Manus Boyle: We have to progress if we're to succeed

The Breaking Ball column

Manus Boyle: We have to progress if we're to succeed

As the old year fades out and the new one is just around the corner we tend to reflect on what was and what might have been.

Since 2012 we have tended to go into the New Year with more expectations rather than in hope. Last year was no different; we came out of the blocks flying at the start of the National League but we faded badly, losing five on the spin leading into the championship.

We found it difficult at times to get past a stubborn Fermanagh in the first round of the championship, but got there in the end. Leaving Ballybofey that day while there was some frustration with the result, it was the comments centred around the tactics used. It took a couple of games to get past Monaghan, who have always given us a hard time in the last few years. Tyrone have been building for the last few years, a young side with a few established players to pull the strings.

Still, like many, I felt we should have enough to get past them. We didn’t play badly but we didn’t go at them either. We showed a fear; we defended with everyone behind the ball and were in total control with ten minutes to go.

But, like 2015, we let it slip. We looked totally out on our feet and lacked that forward momentum to kill off the game when we were in control. Certain players established in Jim Mc Guinness’s time were not required. We sent on players who had been taken off earlier in the game; we lost our shape; we didn’t use all that experience that has been well earned over the last ten years. We kept running with the ball into the tackle. Murphy or McBrearty were never given the opportunity to have a go at the Tyrone defence with some long direct ball.

Defenders ran into forward positions and forwards defended en masse. It didn’t at times make a lot of sense and when Mickey Harte got his troops switched on to what we were at, they closed down the space. They ran at us and well that was that.

Against Dublin in the quarter-final we showed glimpses but if we're honest Dublin didn’t get out of third gear and we didn’t get into the game until Dublin had a man or two sent off but we were never in contention.

What of 2017? We have to develop a more attacking, direct game using Paddy McBrearty and Michael Murphy closer to goal. Dublin showed us again that attacking football wins games. We have to change what worked well for us as now other teams have copped on. We have to move on and develop further or we will have to wait another 20 years.

It would be hard to talk about 2016 without acknowledging Glenswilly's feat in capturing the county championship against a strongly fancied Kilcar side. Glenswilly went into the game with nothing to lose and had a plan to which every one of their players had a part to play. While Murphy and Neil Gallagher got many of the plaudits, it was as good a team performance as I have seen in a county final for a long time.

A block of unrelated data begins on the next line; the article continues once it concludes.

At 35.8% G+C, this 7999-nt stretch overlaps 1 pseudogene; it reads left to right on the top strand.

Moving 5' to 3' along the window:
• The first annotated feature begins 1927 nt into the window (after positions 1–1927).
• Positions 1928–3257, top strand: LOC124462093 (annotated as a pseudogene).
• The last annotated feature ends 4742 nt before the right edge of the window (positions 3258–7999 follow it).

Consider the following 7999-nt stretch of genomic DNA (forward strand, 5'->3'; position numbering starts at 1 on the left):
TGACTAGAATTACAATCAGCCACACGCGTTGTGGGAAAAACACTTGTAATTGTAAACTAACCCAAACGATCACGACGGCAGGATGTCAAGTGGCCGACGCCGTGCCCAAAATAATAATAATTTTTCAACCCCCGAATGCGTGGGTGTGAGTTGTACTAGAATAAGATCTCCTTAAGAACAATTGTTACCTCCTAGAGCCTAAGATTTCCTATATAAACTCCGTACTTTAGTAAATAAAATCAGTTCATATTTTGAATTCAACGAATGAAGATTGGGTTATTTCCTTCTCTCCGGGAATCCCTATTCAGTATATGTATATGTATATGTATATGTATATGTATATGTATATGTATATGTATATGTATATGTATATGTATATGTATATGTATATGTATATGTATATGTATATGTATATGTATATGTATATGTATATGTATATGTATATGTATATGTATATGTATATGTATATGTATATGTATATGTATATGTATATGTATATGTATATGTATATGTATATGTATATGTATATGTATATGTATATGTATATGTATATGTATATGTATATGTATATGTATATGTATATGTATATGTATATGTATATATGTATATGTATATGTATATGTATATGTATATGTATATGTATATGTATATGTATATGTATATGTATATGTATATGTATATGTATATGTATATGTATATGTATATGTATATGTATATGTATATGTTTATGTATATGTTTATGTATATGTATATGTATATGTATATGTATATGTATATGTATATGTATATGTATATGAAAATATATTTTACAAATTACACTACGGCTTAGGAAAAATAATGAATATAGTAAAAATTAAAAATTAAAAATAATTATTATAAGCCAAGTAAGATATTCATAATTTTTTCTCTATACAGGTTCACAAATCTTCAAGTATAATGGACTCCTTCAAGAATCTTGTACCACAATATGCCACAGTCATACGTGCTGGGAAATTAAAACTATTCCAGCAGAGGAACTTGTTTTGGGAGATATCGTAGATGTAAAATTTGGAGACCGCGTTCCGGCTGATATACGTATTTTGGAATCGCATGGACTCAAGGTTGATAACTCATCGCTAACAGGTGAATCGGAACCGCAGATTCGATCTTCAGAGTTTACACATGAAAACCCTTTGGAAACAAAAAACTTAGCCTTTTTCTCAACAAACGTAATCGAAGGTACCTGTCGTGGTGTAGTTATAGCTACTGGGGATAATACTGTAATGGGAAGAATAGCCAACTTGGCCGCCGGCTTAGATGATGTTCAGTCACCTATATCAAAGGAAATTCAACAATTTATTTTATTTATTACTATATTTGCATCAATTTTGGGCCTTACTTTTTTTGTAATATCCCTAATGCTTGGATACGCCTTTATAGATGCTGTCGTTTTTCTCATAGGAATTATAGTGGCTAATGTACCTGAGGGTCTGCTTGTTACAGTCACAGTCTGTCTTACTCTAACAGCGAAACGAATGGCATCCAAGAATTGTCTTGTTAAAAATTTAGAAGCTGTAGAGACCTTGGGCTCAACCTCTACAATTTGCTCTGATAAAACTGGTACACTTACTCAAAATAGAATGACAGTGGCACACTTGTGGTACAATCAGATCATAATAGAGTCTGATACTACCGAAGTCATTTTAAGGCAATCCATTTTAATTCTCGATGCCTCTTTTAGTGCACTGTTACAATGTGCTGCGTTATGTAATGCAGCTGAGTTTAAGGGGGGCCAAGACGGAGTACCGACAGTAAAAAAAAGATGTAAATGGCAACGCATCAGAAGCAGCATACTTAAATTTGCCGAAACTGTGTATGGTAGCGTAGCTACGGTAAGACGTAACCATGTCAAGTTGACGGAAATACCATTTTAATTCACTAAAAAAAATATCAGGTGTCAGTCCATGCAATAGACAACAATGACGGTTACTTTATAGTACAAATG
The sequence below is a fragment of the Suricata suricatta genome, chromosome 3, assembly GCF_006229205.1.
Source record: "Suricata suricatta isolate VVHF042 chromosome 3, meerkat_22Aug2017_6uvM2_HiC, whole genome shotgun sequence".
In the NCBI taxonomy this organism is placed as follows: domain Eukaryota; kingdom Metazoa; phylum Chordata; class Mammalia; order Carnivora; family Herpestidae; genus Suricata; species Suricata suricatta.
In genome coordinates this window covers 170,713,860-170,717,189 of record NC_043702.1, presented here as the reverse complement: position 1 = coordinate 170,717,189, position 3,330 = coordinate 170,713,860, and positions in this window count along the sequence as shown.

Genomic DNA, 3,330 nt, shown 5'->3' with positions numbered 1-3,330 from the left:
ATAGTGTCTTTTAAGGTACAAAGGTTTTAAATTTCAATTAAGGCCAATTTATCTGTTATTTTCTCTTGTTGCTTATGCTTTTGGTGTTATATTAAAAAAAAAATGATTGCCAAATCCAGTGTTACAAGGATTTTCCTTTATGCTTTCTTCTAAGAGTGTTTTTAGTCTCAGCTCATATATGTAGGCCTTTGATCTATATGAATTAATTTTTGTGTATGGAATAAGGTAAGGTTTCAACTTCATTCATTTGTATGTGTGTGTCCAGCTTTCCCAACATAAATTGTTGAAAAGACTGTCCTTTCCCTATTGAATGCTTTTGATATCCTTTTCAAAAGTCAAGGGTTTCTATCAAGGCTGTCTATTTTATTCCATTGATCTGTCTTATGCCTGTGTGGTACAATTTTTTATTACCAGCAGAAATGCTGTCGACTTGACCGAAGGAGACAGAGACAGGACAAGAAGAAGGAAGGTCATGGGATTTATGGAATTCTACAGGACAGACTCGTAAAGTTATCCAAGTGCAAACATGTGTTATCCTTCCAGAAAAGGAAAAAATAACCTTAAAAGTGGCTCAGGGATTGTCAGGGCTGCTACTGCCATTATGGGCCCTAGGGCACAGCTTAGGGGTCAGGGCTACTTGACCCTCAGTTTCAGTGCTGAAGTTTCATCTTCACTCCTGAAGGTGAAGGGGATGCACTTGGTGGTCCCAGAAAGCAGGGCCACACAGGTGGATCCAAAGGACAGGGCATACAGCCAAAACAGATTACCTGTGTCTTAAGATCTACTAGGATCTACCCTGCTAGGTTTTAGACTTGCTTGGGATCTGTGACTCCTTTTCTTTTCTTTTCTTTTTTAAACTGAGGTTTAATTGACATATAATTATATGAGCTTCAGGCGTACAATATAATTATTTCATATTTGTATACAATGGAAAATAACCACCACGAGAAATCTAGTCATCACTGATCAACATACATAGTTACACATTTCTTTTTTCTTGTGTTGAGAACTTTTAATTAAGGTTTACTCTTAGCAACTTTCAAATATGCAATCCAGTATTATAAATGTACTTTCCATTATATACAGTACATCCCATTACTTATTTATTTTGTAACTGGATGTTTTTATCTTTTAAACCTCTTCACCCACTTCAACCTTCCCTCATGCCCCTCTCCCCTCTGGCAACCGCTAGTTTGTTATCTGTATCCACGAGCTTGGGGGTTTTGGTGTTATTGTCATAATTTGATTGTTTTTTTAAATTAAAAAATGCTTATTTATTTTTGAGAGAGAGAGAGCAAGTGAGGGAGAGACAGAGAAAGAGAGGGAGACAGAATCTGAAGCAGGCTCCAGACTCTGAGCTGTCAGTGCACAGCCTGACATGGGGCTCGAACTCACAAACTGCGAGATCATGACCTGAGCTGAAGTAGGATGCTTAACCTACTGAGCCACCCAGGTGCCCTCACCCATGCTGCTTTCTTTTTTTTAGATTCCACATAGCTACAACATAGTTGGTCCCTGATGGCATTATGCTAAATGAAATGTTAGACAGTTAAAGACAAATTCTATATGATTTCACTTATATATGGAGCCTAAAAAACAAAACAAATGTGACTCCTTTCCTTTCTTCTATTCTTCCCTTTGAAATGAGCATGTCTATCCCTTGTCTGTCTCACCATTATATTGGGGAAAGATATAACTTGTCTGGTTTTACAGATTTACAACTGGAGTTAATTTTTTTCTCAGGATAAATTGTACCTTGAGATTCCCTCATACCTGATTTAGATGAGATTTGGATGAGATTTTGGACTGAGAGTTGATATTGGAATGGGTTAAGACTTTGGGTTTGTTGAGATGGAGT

The Sky debate raised it’s head once again with the GAA signing a new five year deal and RTE getting their bit of the cake as well. Of course, we were told the usual few lines that the club was the heart of the organisation and what they were going to do for the club player. Introducing a round robin competition at the quarter-final stage, adding eight more games to the county calendar, should be a great help to the club player.

On the hurling front, Tipperary stopped Kilkenny from grabbing another Liam McCarthy title but I have no doubt they will come back stronger than ever. In fact, it would be hard to argue against the fact that both games(football and hurling) are being dominated by three or four sides and the rest are falling well behind and if we're not careful we will be back talking about 'B' competitions in order to help the weaker counties.

On the national front, the Irish rugby team beating the All Blacks in America was brilliant; Seamie Coleman leading out the Irish soccer team in the European championship and defeating Italy to get to the knock-out stages will not be forgotten for a long time. The Olympics and all that Rio had to offer, some great moments from Bolt and Co but you would have to wonder after all the scandals, especially around the drugs. You would have to question how clean any of the those who take part are; even when it came to the boxing and the outburst of Michael Conlon after his defeat, summed it up perfectly.

What can we expect from the year ahead? Who knows. These are strange times; a reality television star gets into the White House; the Brits are preparing to leave Europe and, of all things, there are people within the GAA who are suggesting we stop playing the National Anthem and remove the Tricolour from our pitches. Why do we have to apologise for who we are instead of being proud of our heritage?

Hats off to Donal Reid on his book; his honesty in opening up to his problems and what he went through. Hopefully, his message of helping those unable to cope with their daily problems will be of benefit and that there is light at the end of the tunnel.

On that note I hope all have a prosperous New Year.